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March 13, 2014

On Wednesday, federal Judge Shira Scheindlin dismissed the high-profile case against Devyani Khobragade, India's former acting consul general in New York, on relatively narrow grounds involving diplomatic immunity. When U.S. prosecutors had Khobragade arrested in 2013 for alleged visa fraud and illegally underpaying her domestic help, they insisted that her job at the consulate didn't provide her diplomatic immunity against the charges. The day before they indicted her, however, Khobragade was transferred to India's United Nations mission, where she did have broad immunity. Because she had the greater diplomatic protections when she was indicted, the case had to be tossed, Scheindlin ruled.

Federal prosecutor Preet Bharara said he will pursue a new indictment against Khobragade, based on an opening in Scheindlin's ruling. Khobragade's lawyer, Daniel Arshack, essentially threatened Bharara not to file new charges, which he said "might be viewed an aggressive act and one that (prosecutors) would be ill-advised to pursue." The case roiled diplomatic relations between the U.S. and India. --Peter Weber

3:39 p.m.

After Time's person of the year shortlist reminded us all what a decade this year has been, Google is here to hammer that point home even further.

Google on Wednesday released its annual "year in search" list, which takes a look at which topics earned the biggest spike in Google search traffic in 2018 compared to the year before. It reveals that the No. 1 global search trend of the year was the World Cup, which, despite how it might feel, was only five months ago. The next two most popular search topics concern two musicians who died suddenly at a young age: Avicii, who committed suicide in April, and Mac Miller, who died of a drug overdose in September.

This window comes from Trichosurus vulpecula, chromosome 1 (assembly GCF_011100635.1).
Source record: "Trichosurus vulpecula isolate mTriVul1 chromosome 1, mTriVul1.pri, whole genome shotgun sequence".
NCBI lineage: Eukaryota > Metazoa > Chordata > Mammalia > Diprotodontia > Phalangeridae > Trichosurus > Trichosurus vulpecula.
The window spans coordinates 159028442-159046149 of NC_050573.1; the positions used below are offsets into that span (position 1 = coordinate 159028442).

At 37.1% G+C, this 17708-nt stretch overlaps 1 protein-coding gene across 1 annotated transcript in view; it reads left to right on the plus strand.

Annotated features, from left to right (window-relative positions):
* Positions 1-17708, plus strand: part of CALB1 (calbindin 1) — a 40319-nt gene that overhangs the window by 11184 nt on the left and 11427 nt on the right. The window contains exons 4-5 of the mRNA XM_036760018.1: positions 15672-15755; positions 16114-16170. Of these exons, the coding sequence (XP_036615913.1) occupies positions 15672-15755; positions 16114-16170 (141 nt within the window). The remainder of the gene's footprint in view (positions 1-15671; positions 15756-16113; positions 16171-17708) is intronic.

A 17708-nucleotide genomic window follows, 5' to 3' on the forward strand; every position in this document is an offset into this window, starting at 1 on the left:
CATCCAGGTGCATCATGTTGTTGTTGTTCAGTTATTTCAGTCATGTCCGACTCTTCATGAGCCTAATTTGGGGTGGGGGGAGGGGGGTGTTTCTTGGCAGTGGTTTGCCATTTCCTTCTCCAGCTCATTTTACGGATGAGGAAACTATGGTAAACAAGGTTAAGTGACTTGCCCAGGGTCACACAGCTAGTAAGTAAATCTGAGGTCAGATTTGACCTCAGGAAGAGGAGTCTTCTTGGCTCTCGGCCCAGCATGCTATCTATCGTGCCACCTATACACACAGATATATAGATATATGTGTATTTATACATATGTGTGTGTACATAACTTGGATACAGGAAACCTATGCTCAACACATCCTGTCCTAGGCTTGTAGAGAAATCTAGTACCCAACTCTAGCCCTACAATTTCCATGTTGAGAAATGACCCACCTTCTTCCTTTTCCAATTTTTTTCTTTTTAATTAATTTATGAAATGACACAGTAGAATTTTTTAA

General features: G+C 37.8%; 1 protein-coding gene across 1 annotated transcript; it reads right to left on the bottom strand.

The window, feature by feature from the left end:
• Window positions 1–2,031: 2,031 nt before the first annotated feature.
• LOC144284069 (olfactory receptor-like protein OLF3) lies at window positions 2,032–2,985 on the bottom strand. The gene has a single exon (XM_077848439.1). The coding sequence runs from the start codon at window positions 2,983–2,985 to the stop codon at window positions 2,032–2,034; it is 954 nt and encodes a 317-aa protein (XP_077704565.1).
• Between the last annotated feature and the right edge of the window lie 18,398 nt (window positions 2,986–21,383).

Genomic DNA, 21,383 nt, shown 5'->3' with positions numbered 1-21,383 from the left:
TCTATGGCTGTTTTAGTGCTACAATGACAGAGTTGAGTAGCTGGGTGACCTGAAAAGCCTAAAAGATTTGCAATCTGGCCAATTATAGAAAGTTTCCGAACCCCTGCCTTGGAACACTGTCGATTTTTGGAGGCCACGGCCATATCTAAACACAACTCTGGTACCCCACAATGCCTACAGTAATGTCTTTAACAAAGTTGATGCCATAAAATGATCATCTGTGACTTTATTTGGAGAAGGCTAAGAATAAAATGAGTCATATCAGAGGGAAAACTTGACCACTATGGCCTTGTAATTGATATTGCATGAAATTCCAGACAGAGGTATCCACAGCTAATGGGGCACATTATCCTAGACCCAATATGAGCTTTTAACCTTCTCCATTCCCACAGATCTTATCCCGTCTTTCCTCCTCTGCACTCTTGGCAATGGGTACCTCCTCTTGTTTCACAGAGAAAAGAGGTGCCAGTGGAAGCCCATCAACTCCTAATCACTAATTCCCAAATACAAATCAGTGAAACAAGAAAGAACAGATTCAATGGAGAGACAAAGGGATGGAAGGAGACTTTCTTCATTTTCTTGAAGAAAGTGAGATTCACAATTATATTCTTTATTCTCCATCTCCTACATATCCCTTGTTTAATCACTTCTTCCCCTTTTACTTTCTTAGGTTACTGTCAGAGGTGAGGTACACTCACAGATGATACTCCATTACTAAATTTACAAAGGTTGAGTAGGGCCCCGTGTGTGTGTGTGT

Marvel Comics creator Stan Lee, who died in November, took the fourth spot, and the fifth is the Marvel Studios' film Black Panther, which was released in February and saw the biggest search spike of any movie in 2018.

Meghan Markle, Duchess of Sussex, topped the list of most popular people, followed by singer Demi Lovato, actor Sylvester Stallone, YouTuber Logan Paul, and reality TV star Khloé Kardashian. The World Cup also topped the list of news events, followed by Hurricane Florence, the Mega Millions results, the Royal Wedding, the election results, Hurricane Michael, and Brett Kavanaugh's Supreme Court confirmation.

All of the lists look a bit different when specifically honing in on the U.S., though. The World Cup also had the biggest search spike domestically, but in America, designer Kate Spade and chef Anthony Bourdain made the top five searches after being further down the list worldwide. The biggest movie in the U.S. was Black Panther, the biggest video game was Fortnite, the biggest TV show was Roseanne, the biggest song was "Bohemian Rhapsody," the biggest athlete was Tristan Thompson, and the biggest politician was Stacey Abrams. Check out the full results at Google. Brendan Morrow